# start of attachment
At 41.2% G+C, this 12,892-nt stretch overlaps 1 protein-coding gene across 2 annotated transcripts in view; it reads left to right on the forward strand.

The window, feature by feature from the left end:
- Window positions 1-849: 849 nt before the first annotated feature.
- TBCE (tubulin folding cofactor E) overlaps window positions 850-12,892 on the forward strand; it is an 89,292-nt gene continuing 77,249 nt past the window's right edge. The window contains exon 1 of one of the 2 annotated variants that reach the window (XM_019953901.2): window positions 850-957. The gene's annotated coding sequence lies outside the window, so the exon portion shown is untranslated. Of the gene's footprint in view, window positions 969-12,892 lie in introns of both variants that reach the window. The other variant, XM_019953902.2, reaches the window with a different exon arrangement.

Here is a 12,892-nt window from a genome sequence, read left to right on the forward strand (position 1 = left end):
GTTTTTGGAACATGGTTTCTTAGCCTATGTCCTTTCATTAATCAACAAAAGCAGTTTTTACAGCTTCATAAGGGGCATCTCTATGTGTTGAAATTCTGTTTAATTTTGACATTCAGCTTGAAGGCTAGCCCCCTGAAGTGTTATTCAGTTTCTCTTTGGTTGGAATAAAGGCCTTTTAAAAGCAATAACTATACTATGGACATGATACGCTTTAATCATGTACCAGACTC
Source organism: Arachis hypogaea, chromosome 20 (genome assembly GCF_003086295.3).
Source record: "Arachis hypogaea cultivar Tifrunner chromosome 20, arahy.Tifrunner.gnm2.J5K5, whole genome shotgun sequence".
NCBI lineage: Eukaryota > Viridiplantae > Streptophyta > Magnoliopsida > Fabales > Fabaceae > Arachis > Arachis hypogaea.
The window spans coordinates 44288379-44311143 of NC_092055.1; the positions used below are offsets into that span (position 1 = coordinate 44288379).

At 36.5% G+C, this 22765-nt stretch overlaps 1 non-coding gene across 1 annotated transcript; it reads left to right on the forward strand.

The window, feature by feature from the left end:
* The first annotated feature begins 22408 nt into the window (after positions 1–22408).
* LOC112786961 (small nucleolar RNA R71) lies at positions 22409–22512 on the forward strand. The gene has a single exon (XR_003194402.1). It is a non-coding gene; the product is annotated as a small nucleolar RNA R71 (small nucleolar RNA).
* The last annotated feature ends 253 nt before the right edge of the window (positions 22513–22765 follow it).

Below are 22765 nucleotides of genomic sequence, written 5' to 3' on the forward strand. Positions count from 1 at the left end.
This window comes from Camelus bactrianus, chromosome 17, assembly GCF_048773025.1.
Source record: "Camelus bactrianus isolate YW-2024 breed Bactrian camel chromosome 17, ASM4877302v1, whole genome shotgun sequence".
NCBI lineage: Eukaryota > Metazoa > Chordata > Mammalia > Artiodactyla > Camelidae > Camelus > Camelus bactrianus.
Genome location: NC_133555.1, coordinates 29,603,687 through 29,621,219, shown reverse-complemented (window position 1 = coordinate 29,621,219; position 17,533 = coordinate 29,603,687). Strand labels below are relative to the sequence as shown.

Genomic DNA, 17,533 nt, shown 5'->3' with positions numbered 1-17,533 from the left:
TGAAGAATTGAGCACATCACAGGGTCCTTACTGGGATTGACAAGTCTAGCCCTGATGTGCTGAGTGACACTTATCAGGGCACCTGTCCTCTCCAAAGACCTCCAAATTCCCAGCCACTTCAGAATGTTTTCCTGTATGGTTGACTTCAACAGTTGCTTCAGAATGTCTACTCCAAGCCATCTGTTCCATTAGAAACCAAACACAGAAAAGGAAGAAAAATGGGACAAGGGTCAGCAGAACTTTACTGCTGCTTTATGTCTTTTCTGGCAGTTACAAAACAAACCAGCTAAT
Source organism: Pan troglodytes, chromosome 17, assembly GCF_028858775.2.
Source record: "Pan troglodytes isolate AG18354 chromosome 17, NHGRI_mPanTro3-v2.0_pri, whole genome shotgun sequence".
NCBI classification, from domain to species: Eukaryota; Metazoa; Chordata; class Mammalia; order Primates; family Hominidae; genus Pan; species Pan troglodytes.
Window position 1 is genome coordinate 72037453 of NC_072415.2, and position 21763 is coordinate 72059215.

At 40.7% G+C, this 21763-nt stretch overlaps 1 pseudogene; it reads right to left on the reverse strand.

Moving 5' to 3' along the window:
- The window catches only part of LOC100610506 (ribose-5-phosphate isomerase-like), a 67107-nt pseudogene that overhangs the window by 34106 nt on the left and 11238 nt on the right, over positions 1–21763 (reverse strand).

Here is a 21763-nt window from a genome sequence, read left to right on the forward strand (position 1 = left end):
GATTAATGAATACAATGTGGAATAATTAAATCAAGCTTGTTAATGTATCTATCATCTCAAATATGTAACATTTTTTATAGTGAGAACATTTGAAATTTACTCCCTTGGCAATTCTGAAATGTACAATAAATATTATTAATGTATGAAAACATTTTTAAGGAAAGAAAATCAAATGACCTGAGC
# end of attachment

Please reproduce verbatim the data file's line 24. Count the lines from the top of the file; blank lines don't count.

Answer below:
Source record: "Pan troglodytes isolate AG18354 chromosome 17, NHGRI_mPanTro3-v2.0_pri, whole genome shotgun sequence".